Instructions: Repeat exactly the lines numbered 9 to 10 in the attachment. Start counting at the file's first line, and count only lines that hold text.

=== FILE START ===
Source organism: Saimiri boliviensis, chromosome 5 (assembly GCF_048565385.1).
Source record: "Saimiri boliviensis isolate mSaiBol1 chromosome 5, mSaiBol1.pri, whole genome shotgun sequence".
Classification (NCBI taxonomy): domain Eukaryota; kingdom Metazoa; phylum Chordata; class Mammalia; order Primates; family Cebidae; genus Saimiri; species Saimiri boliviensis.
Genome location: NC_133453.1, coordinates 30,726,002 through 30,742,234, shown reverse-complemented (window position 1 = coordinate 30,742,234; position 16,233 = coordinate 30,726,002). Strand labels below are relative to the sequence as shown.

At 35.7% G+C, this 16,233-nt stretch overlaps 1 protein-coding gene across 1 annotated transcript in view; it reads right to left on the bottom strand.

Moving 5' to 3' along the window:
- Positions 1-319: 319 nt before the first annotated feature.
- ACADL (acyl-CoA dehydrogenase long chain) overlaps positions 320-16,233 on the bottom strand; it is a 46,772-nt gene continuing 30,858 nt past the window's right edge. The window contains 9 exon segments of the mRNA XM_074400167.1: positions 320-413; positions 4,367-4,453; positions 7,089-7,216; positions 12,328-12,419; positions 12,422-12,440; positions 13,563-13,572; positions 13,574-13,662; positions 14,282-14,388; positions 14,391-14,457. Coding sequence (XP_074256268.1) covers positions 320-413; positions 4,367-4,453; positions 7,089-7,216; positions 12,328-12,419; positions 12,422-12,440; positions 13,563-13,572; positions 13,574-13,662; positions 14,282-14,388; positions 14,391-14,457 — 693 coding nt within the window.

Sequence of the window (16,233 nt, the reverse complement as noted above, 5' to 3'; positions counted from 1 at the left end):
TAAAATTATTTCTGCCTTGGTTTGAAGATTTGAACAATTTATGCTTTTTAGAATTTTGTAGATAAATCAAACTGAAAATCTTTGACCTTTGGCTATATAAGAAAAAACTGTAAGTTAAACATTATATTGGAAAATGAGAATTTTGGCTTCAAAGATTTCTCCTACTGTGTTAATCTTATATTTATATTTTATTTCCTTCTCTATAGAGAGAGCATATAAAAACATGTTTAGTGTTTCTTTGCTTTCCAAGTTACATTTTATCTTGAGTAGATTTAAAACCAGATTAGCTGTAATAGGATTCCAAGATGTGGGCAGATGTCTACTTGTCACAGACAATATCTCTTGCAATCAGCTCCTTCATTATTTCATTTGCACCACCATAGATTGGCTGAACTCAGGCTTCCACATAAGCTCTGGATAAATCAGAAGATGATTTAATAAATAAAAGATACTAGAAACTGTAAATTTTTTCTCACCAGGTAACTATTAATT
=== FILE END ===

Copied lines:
Sequence of the window (16,233 nt, the reverse complement as noted above, 5' to 3'; positions counted from 1 at the left end):
TAAAATTATTTCTGCCTTGGTTTGAAGATTTGAACAATTTATGCTTTTTAGAATTTTGTAGATAAATCAAACTGAAAATCTTTGACCTTTGGCTATATAAGAAAAAACTGTAAGTTAAACATTATATTGGAAAATGAGAATTTTGGCTTCAAAGATTTCTCCTACTGTGTTAATCTTATATTTATATTTTATTTCCTTCTCTATAGAGAGAGCATATAAAAACATGTTTAGTGTTTCTTTGCTTTCCAAGTTACATTTTATCTTGAGTAGATTTAAAACCAGATTAGCTGTAATAGGATTCCAAGATGTGGGCAGATGTCTACTTGTCACAGACAATATCTCTTGCAATCAGCTCCTTCATTATTTCATTTGCACCACCATAGATTGGCTGAACTCAGGCTTCCACATAAGCTCTGGATAAATCAGAAGATGATTTAATAAATAAAAGATACTAGAAACTGTAAATTTTTTCTCACCAGGTAACTATTAATT